Little benefit for victims

What is most objectionable about Liberals’ Bill 177 is the haste with which it’s been introduced




Earlier this month, Ontario’s Minister of Finance introduced Bill 171, the “Fighting Fraud and Reducing Automobile Insurance Rates Act”. 

According to a finance ministry press release the bill contains “new initiatives to protect the nine million drivers in the province”.

The Insurance Bureau of Canada, representing the car insurance industry, has issued a press release supporting the bill.

So let’s examine a few of the ways that Ontario drivers will be “protected”.

A real way would be by encouraging insurance companies to settle cases quickly.

But one provision of the bill provides an incentive for insurance companies to delay settlements and payments to those injured in motor vehicle accidents.

Bill 171 would reduce the amount of interest insurers are required to pay on money owed to accident victims.

The current rate is 5% but under Bill 171 the rate would fall to 1.3% and be modified quarterly.

Ontario’s finance minister says this will “help reduce claims costs.” I’m sure it will. For the insurers.

The Ontario Trial Lawyers Association, representing lawyers acting for plaintiffs, objects to the change.

According to the OTLA, “insurers will be set to profit particularly in serious cases as they can earn greater returns by delaying settlement and investing the funds.” Fair Association of Victims for Accident Insurance Reform also objects to the change stating, “there is no incentive to settle cases when insurers can make a fortune sitting on the dollars that are owed to the injured accident victim.”

Another real way to protect drivers is to provide arbitrators with the power to penalize insurers that act unreasonably in withholding or delaying penalties.

Actually, arbitrators hearing accident benefits cases currently have that power under the Insurance Act.

They can award a lump sum of up to 50% of the amount withheld or delayed, along with interest, at the rate of 2% compounded monthly.

Curiously, Bill 171 eliminates that power.

So far, it doesn’t seem to be providing much protection to Ontario drivers.

But the centrepiece of Bill 171 is the removal of the arbitration function from the Financial Services Commission Ontario and giving it to Ontario’s Licence Appeal Tribunal. Surely, that’s a good thing for Ontario’s drivers?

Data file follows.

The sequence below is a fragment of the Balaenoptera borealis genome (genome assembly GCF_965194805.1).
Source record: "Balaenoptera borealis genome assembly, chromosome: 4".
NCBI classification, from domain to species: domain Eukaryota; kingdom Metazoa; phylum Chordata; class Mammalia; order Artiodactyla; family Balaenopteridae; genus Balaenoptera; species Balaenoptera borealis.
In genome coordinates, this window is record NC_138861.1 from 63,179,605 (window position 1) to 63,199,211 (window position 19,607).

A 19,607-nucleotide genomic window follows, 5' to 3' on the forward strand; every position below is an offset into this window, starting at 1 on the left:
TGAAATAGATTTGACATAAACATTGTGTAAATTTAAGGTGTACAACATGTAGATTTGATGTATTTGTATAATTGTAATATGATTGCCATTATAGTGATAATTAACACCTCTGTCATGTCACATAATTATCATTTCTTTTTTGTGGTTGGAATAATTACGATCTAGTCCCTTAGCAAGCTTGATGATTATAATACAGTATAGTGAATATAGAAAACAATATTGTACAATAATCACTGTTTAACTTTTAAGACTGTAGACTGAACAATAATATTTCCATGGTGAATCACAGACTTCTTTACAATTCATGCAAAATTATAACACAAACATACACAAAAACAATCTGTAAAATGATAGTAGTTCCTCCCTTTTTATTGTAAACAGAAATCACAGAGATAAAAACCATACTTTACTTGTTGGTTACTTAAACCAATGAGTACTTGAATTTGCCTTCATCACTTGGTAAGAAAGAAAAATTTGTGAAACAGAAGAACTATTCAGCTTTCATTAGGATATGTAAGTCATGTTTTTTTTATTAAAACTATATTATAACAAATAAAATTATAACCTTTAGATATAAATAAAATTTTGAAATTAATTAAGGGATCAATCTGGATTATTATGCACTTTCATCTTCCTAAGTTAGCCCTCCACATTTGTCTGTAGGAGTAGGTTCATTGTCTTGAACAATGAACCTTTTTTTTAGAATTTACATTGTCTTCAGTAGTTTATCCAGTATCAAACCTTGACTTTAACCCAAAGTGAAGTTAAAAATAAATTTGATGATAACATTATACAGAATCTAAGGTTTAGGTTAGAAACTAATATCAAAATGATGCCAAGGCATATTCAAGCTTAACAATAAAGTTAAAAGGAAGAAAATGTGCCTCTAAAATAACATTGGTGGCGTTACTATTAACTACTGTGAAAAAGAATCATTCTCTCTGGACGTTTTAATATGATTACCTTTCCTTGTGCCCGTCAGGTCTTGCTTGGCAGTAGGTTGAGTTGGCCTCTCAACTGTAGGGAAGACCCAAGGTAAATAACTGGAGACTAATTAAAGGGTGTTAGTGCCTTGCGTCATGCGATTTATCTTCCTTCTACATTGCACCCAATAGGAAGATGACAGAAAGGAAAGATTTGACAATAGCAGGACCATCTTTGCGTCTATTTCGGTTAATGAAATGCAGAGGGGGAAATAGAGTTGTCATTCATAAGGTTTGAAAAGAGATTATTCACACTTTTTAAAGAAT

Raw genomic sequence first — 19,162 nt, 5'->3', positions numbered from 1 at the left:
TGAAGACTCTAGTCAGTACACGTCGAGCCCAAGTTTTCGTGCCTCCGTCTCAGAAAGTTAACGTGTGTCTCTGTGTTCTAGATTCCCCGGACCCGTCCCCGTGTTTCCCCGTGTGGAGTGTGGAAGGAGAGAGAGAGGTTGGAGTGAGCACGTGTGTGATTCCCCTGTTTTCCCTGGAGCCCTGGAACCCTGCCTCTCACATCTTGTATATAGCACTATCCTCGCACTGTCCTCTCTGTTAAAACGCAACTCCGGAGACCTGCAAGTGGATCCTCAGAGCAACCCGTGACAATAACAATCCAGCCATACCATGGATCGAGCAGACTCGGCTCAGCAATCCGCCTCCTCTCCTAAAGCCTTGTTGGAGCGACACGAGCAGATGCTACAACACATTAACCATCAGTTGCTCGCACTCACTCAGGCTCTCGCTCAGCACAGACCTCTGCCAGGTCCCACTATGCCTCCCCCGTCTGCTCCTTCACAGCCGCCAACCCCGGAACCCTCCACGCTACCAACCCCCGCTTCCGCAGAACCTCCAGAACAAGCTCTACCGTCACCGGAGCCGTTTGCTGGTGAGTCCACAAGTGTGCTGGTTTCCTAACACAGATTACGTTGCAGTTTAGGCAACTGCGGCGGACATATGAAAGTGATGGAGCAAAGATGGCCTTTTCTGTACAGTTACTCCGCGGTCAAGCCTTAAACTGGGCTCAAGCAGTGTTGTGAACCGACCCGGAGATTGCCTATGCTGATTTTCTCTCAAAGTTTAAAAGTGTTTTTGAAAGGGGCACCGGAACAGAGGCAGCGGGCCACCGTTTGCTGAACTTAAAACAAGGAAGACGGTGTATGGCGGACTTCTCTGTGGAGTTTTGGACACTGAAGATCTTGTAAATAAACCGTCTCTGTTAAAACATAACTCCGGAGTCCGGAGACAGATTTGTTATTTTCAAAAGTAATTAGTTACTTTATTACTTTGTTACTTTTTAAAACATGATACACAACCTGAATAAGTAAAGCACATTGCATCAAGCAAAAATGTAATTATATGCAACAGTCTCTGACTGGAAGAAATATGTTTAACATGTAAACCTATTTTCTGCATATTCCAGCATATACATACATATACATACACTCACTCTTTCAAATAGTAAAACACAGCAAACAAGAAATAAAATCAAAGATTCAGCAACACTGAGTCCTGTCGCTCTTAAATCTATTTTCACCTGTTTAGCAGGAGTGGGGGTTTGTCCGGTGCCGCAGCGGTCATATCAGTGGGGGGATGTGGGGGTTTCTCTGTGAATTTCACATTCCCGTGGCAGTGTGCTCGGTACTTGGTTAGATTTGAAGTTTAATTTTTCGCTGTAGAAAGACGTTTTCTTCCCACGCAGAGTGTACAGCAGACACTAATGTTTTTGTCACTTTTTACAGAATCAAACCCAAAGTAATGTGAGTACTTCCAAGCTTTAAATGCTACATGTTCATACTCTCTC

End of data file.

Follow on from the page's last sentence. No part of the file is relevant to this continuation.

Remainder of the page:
Let’s see: FSCO arbitrators have many years of experience handling accident benefit disputes. They are full-time, unionized public sector employees, are seen to be independent and are respected.

What about the Licence Appeal Tribunal? Currently its members are part-time (other than the Associate Chair), appointed for temporary terms, receive per diem rates ranging from $398 to $664 (other than the Associate Chair), and are government appointees. Reappointment is at the pleasure of the Ontario cabinet.

What about experience? Most LAT decisions relate to impoundment of vehicles and liquor licence cases, although the LAT also hears other cases under a long list of legislation, none of which covers the sort of issues seen daily by FSCO arbitrators.

So, we will be moving from experience to no experience, full-time work to part-time, job security to precarious or no job security.

That doesn’t seem to be conducive to more protection for Ontario’s drivers.

But what is most objectionable about Bill 177 is the haste with which it has been introduced — just two weeks following release of the Ontario Automobile Insurance Dispute Resolution System Review by J. Douglas Cunningham, a former associate chief justice of the Ontario, Superior Court of Justice.

That must be some sort of speed record.

But with this haste there has been no opportunity for input by stakeholders.

It’s just as the Ontario government did in December when it modified accident benefits, effective Feb. 1, in part to overturn a recent Ontario Court of Appeal decision.

I can see where reduction of interest rates, removal of special awards and shunting cases away from experienced, independent arbitrators would benefit insurance companies.

But where is the benefit to drivers and accident victims?

Oh yes, there’s that promised 15% insurance rate reduction. We’ll see. 

Leave Reply

You must be logged in to post a comment.